Cyberbullying Less Emotionally Impactful than In-Person Bullying?
Researchers at the Crimes Against Children Research Center at the University of New Hampshire (UNH) just published a paper in the journalPsychology of Violence that explores the question of whether technology “amplifies” the harm for youth who are bullied. Anecdotally, we have heard this to be the case from many youth over the years: that the bullying they experienced online was as bad, and in some cases much worse, than the bullying that they experienced at school. Adolescent targets, for example, often reported feeling less equipped to stop cyberbullying. They confronted more barriers when confiding in adults about these behaviors. Educators have policies and are trained to deal with the bullying that occurs on school grounds, but up until very recently this wasn’t the case for online bullying that occurred away from school. Moreover, sometimes the aggressors are anonymous, and the hurtful content is posted in a public place for all to see. So in many ways it seems that online bullying has the potential to be much worse for some who experience it.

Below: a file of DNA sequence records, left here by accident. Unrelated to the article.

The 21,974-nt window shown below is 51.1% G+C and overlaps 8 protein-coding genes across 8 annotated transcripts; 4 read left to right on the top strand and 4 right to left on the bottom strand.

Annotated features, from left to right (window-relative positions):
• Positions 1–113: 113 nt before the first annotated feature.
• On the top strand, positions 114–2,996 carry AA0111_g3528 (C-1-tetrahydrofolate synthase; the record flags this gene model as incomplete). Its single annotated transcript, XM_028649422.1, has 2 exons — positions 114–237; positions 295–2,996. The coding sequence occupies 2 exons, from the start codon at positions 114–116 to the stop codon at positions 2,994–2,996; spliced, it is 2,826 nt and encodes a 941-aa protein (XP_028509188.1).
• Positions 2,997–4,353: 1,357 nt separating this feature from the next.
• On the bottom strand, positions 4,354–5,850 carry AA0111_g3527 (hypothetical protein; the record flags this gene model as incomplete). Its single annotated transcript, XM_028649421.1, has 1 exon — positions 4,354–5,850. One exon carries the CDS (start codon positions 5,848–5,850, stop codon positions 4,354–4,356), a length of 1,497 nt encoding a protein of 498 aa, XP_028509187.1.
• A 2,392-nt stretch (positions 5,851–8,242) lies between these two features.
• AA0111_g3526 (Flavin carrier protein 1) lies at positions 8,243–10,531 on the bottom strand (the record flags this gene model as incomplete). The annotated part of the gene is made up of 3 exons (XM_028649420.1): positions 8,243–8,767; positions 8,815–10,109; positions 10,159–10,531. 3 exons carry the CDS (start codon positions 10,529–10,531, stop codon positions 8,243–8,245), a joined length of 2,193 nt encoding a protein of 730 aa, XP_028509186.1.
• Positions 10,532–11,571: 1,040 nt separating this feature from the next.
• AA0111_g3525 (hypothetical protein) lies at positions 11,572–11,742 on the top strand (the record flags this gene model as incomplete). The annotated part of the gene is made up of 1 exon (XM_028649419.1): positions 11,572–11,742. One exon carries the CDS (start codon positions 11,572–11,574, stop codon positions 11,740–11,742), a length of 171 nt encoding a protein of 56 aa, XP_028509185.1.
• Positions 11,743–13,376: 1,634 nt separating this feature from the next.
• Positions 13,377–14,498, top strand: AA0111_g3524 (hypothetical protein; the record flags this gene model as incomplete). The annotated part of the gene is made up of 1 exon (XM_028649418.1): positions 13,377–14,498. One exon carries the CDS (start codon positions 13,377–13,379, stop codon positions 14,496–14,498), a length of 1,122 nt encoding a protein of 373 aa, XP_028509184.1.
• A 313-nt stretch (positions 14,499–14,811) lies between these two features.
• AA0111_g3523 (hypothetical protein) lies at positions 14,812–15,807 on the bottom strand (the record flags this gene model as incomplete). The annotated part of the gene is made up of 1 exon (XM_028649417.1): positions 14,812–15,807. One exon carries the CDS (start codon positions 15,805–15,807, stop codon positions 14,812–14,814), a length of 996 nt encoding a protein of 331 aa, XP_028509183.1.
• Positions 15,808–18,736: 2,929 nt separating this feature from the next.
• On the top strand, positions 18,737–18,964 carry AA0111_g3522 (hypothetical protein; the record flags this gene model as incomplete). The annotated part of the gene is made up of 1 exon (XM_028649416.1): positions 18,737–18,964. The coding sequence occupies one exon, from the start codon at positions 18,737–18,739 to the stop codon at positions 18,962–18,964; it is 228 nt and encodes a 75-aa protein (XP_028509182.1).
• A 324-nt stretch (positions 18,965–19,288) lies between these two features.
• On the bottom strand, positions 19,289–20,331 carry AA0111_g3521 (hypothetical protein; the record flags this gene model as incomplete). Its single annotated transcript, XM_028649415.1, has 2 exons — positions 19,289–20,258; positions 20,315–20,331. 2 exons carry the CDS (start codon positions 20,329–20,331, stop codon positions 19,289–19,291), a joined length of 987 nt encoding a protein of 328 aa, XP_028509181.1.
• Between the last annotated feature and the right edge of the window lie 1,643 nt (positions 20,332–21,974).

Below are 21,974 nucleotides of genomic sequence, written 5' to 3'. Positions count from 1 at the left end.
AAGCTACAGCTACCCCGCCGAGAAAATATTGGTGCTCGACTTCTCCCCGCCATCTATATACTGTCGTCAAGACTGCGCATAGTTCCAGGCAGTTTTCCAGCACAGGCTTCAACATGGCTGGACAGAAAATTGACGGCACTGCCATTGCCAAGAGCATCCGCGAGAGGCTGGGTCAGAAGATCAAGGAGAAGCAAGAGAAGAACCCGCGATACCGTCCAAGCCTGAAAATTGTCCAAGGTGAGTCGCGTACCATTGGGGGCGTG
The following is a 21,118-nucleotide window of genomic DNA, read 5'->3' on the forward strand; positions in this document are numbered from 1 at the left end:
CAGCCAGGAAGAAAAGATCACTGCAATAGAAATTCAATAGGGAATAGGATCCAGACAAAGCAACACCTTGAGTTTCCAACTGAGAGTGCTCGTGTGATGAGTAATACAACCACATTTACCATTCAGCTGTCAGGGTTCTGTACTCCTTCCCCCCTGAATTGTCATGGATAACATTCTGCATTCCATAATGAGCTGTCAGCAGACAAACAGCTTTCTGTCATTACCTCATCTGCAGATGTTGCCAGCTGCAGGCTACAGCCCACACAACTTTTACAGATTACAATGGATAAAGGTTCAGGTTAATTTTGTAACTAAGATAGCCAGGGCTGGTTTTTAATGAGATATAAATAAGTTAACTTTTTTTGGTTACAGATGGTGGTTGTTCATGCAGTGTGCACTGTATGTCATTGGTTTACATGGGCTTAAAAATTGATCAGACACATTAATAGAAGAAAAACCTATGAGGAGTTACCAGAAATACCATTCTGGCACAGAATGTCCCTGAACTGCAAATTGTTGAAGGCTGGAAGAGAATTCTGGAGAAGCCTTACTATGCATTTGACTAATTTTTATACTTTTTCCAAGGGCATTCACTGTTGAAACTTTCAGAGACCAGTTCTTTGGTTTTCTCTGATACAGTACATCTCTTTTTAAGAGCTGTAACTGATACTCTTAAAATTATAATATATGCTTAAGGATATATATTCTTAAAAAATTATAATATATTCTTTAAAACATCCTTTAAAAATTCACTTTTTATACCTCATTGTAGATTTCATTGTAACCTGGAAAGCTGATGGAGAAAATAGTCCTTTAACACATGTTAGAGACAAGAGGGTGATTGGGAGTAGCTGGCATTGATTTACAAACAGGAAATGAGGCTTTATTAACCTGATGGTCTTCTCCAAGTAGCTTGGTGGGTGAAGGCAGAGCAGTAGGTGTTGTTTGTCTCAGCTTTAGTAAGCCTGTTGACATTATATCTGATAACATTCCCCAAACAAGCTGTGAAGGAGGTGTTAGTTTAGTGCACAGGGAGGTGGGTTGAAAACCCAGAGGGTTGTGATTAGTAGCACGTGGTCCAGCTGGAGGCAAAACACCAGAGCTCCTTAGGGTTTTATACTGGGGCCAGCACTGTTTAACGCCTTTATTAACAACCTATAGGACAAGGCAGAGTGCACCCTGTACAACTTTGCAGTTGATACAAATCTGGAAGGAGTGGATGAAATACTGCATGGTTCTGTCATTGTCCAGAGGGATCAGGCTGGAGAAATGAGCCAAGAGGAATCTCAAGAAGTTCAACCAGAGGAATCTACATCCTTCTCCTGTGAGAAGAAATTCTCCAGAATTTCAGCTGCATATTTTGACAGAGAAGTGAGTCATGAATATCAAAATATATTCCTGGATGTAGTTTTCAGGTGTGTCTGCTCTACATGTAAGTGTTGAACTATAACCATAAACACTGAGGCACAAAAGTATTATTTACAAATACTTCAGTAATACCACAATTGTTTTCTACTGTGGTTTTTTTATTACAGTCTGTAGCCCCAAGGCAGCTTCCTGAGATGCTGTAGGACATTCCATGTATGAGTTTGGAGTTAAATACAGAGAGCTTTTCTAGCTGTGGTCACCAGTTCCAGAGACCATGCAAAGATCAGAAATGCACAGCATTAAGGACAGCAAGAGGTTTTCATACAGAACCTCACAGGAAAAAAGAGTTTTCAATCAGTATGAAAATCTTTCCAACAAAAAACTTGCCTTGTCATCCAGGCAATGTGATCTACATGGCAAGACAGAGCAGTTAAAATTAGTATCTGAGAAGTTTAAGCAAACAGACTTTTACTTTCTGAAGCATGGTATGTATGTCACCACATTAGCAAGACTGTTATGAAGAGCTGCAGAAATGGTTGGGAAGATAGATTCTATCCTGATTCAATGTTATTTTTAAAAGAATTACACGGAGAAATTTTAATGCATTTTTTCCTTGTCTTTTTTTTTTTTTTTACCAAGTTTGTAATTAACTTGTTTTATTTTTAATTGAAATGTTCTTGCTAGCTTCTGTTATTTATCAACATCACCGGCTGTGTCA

But one particular finding in the UNH paper has called this conventional wisdom into question. Specifically, students who experienced cyberbullying by itself (with no accompanying in-person bullying) were less emotionally impacted than those who experienced face-to-face bullying. The mediahas interpreted this as “cyberbullying is not as bad as in-person bullying.” This is part of the story, but not the whole story.